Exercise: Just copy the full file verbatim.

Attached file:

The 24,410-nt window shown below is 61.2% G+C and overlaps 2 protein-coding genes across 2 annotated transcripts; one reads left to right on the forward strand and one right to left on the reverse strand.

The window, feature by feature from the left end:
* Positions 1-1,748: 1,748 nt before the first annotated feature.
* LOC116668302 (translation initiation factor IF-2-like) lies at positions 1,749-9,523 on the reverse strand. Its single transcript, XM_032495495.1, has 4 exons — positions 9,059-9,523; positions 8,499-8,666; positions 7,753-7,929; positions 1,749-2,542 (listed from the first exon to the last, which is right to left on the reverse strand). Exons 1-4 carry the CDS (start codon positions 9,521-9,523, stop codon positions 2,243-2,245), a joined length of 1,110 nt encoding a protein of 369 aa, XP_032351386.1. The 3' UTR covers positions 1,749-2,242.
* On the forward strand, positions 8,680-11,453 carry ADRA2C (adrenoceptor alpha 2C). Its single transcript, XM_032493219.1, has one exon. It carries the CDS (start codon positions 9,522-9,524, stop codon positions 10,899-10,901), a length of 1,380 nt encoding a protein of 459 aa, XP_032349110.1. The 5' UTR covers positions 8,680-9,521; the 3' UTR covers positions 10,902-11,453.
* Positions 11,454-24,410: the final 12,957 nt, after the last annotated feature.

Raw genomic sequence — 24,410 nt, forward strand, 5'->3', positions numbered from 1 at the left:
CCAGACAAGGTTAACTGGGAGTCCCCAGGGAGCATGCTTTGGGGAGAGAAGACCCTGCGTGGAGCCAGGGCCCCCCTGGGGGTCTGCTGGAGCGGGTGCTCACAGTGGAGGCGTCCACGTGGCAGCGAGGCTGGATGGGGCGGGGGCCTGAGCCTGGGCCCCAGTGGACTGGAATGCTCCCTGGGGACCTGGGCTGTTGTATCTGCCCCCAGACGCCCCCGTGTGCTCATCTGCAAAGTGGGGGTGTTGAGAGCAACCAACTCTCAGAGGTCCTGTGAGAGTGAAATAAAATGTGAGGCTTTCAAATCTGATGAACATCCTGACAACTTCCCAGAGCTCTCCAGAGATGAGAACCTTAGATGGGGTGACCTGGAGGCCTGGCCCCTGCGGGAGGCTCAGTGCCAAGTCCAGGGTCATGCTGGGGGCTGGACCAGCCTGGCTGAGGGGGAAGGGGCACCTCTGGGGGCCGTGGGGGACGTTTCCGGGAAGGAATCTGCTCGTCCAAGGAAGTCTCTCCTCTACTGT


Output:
The 24,410-nt window shown below is 61.2% G+C and overlaps 2 protein-coding genes across 2 annotated transcripts; one reads left to right on the forward strand and one right to left on the reverse strand.

The window, feature by feature from the left end:
* Positions 1-1,748: 1,748 nt before the first annotated feature.
* LOC116668302 (translation initiation factor IF-2-like) lies at positions 1,749-9,523 on the reverse strand. Its single transcript, XM_032495495.1, has 4 exons — positions 9,059-9,523; positions 8,499-8,666; positions 7,753-7,929; positions 1,749-2,542 (listed from the first exon to the last, which is right to left on the reverse strand). Exons 1-4 carry the CDS (start codon positions 9,521-9,523, stop codon positions 2,243-2,245), a joined length of 1,110 nt encoding a protein of 369 aa, XP_032351386.1. The 3' UTR covers positions 1,749-2,242.
* On the forward strand, positions 8,680-11,453 carry ADRA2C (adrenoceptor alpha 2C). Its single transcript, XM_032493219.1, has one exon. It carries the CDS (start codon positions 9,522-9,524, stop codon positions 10,899-10,901), a length of 1,380 nt encoding a protein of 459 aa, XP_032349110.1. The 5' UTR covers positions 8,680-9,521; the 3' UTR covers positions 10,902-11,453.
* Positions 11,454-24,410: the final 12,957 nt, after the last annotated feature.

Raw genomic sequence — 24,410 nt, forward strand, 5'->3', positions numbered from 1 at the left:
CCAGACAAGGTTAACTGGGAGTCCCCAGGGAGCATGCTTTGGGGAGAGAAGACCCTGCGTGGAGCCAGGGCCCCCCTGGGGGTCTGCTGGAGCGGGTGCTCACAGTGGAGGCGTCCACGTGGCAGCGAGGCTGGATGGGGCGGGGGCCTGAGCCTGGGCCCCAGTGGACTGGAATGCTCCCTGGGGACCTGGGCTGTTGTATCTGCCCCCAGACGCCCCCGTGTGCTCATCTGCAAAGTGGGGGTGTTGAGAGCAACCAACTCTCAGAGGTCCTGTGAGAGTGAAATAAAATGTGAGGCTTTCAAATCTGATGAACATCCTGACAACTTCCCAGAGCTCTCCAGAGATGAGAACCTTAGATGGGGTGACCTGGAGGCCTGGCCCCTGCGGGAGGCTCAGTGCCAAGTCCAGGGTCATGCTGGGGGCTGGACCAGCCTGGCTGAGGGGGAAGGGGCACCTCTGGGGGCCGTGGGGGACGTTTCCGGGAAGGAATCTGCTCGTCCAAGGAAGTCTCTCCTCTACTGT